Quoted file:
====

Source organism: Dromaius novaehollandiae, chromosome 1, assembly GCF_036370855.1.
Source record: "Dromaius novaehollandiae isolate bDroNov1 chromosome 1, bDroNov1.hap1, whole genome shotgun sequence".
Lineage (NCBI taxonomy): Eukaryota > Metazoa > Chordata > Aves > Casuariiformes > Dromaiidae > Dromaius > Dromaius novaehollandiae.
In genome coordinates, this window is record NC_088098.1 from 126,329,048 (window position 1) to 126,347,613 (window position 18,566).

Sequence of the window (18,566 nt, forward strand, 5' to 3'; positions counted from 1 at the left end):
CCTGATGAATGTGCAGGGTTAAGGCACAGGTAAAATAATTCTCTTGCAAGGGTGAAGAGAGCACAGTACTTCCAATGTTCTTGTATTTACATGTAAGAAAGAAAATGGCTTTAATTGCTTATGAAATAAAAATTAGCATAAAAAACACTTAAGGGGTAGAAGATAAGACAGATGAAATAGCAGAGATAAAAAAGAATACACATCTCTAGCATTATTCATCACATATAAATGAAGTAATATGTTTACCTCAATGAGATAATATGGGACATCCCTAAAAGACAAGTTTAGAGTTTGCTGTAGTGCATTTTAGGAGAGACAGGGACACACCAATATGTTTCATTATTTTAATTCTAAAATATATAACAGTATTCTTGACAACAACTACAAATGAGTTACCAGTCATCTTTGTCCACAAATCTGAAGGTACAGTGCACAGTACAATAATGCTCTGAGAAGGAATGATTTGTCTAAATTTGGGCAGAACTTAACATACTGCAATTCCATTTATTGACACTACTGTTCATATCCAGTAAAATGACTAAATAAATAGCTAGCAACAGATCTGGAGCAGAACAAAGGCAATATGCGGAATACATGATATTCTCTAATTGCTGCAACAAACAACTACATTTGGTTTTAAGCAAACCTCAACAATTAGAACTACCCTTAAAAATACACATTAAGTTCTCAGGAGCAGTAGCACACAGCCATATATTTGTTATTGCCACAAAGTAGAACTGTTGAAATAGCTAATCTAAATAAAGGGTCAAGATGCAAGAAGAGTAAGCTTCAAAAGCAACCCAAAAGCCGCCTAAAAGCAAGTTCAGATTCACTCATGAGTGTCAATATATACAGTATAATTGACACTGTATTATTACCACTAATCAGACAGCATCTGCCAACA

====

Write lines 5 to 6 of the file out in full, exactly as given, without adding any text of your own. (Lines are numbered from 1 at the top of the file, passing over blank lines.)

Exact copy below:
Sequence of the window (18,566 nt, forward strand, 5' to 3'; positions counted from 1 at the left end):
CCTGATGAATGTGCAGGGTTAAGGCACAGGTAAAATAATTCTCTTGCAAGGGTGAAGAGAGCACAGTACTTCCAATGTTCTTGTATTTACATGTAAGAAAGAAAATGGCTTTAATTGCTTATGAAATAAAAATTAGCATAAAAAACACTTAAGGGGTAGAAGATAAGACAGATGAAATAGCAGAGATAAAAAAGAATACACATCTCTAGCATTATTCATCACATATAAATGAAGTAATATGTTTACCTCAATGAGATAATATGGGACATCCCTAAAAGACAAGTTTAGAGTTTGCTGTAGTGCATTTTAGGAGAGACAGGGACACACCAATATGTTTCATTATTTTAATTCTAAAATATATAACAGTATTCTTGACAACAACTACAAATGAGTTACCAGTCATCTTTGTCCACAAATCTGAAGGTACAGTGCACAGTACAATAATGCTCTGAGAAGGAATGATTTGTCTAAATTTGGGCAGAACTTAACATACTGCAATTCCATTTATTGACACTACTGTTCATATCCAGTAAAATGACTAAATAAATAGCTAGCAACAGATCTGGAGCAGAACAAAGGCAATATGCGGAATACATGATATTCTCTAATTGCTGCAACAAACAACTACATTTGGTTTTAAGCAAACCTCAACAATTAGAACTACCCTTAAAAATACACATTAAGTTCTCAGGAGCAGTAGCACACAGCCATATATTTGTTATTGCCACAAAGTAGAACTGTTGAAATAGCTAATCTAAATAAAGGGTCAAGATGCAAGAAGAGTAAGCTTCAAAAGCAACCCAAAAGCCGCCTAAAAGCAAGTTCAGATTCACTCATGAGTGTCAATATATACAGTATAATTGACACTGTATTATTACCACTAATCAGACAGCATCTGCCAACA